Stock markets, once the bastions of investment activity, have become increasingly irrelevant since public listing activity today is more about exit strategies for already mature companies rather than as a primary source of capital for budding companies to fund their next stage of growth.
For institutional investors, this means their activity today has more characteristics of collecting rent than of true investing, according to Tim Hodgson, Head of the Thinking Ahead Group at Willis Towers Watson.
“I’ve got a personal hobby horse, which is that the investment industry claims to allocate capital. It doesn’t, because capital in the vast majority of instances isn’t being raised,” Hodgson says in a podcast with I3 Insights.
“Pension funds these days aren’t doing much investment. We call it investment, but if you go back to (John Maynard) Keynes and his chapter 12 of his 1936 book (The General Theory of Employment, Interest and Money), general investment is risking money by building something new and speculation is effectively buying a share in something that already exists.
"In Keynes’ terminology, pension funds are speculating"
“So in Keynes’ terminology, pension funds are speculating. If you are slightly kinder, then they are buying securities that are already on issue so they are collecting rents of money that was previously risked or invested,” he says.
This means pension funds are not so much concerned about companies’ ability to innovate or penetrate new markets, but rather focused on the macroeconomic environment which determines whether they can continue to collect rent or not.
Another result of the change in the role of stock markets is that the number of companies seeking public listing has shrunken over the years.
“[In] the US, the main market, the joke is that the Wilshire 5,000 [index], now only has 3,500 stocks in it. And so the number of listed companies is shrinking,” Hodgson says.
“We’ve hit the era of net buybacks and so for all of those reasons: No, the market is not functioning as it originally did, which was as a mechanism to raise capital.”
In his comments, Hodgson draws upon the views of British economist John Kay, who led a review of UK equity markets and long-term decision making in 2011.
Last year, he openly challenged the relevance of stock markets in an opinion piece:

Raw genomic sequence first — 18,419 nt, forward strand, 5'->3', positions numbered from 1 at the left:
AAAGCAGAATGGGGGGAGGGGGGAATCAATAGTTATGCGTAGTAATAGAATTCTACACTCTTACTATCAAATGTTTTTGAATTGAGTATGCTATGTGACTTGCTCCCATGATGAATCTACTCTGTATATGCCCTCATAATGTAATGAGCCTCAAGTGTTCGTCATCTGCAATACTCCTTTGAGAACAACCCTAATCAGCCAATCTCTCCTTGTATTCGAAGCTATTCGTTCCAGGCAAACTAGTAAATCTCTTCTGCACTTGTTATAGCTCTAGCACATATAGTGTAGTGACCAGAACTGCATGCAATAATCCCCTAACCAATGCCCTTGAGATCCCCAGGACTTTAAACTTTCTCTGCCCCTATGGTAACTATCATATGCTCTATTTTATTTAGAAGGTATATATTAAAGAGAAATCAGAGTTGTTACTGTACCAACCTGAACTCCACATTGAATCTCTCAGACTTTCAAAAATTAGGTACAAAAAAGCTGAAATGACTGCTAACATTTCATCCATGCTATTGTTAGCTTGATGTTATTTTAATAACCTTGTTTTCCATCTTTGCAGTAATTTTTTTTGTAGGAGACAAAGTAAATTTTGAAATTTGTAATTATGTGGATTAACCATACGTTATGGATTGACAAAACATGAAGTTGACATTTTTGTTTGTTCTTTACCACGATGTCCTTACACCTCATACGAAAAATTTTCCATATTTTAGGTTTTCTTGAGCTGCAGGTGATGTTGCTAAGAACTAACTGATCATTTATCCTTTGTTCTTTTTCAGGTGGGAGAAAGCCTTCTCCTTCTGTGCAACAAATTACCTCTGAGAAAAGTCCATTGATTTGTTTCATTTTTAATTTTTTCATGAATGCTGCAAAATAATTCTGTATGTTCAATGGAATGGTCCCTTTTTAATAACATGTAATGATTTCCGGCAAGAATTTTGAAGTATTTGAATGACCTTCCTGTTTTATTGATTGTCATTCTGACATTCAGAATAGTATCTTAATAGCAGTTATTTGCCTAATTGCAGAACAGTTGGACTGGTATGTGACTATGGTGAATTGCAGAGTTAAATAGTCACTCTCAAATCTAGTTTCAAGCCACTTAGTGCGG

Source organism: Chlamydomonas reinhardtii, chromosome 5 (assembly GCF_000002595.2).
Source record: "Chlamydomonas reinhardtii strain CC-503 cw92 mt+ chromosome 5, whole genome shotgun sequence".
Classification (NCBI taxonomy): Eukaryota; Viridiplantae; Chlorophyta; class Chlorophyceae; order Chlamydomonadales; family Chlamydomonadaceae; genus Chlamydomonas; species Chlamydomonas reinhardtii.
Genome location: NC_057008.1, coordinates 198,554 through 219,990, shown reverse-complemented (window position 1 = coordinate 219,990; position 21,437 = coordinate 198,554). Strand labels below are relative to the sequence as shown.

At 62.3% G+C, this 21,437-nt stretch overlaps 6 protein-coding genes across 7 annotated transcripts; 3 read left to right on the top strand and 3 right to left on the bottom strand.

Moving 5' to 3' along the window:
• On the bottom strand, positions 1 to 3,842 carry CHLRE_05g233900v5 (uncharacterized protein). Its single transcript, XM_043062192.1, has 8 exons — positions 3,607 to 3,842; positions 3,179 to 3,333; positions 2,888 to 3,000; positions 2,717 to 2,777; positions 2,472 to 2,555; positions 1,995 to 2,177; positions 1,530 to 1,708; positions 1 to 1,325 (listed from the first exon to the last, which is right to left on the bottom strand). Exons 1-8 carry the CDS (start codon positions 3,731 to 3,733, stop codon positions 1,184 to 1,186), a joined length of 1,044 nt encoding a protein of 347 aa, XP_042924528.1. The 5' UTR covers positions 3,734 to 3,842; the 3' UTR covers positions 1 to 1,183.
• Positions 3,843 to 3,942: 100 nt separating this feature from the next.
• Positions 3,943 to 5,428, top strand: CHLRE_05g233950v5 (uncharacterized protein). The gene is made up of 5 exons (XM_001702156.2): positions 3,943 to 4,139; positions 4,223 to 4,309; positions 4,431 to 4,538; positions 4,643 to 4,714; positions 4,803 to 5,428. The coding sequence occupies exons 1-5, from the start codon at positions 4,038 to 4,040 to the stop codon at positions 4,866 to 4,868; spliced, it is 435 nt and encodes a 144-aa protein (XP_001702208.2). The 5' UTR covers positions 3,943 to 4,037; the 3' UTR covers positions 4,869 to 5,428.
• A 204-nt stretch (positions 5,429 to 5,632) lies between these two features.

“As a source of capital for business, equity markets no longer register on the radar screen,” Kay concluded.
“We like John Kay,” Hodgson acknowledges. “So yes, our thinking would be very much in line with his. You could argue that capital markets haven’t served their original function for a very long time.
“Originally, there was a heavy demand for capital by capital intensive industries, canals, railroads and chemical companies, and the money was owned by rich individuals. You needed a mechanism to raise money from a large number of rich individuals and the market was a great way to do the capital raising.
“These days, money is concentrated in much fewer hands. If there is a project that is capital intensive, it tends to be infrastructure or putting up a building, to raise a US$1 billion you can probably do that in five phone calls to these big pools of capital,” he says.
Not only has the structure of the market changed, but many business models today rely less on capital and more on intellectual property.
Could it be that in five years’ time, stock markets have become redundant?
“There is also an argument that most businesses that are being set up today are actually capital light; it is more about intellectual property and intangibles. They don’t physically need a lot of capital.
“Therefore, for quite a while now, the stock market is being used as a cash out mechanism, i.e. the money is flowing the wrong way. The business has already been built privately and this is an exit mechanism for a billionaire,” he says.
Hodgson believes that stock markets will ultimately disappear and with that the distinction between public and private companies.
“One of the projects that we want to work on next year is called ‘Asset Classes of Tomorrow’ and so take the thoughts that we’ve already discussed, [such as the] shrinking number of equities, and combine that with distributed ledger technology – blockchain, in common parlance – [where] there is a record of fractional ownership,” he says.
“Could it be that in five years’ time, stock markets have become redundant? We are tracing fractional ownership rights and transactions via the distributed ledger. Do we need this distinction between public and private?”
To listen to the full podcast, please click here.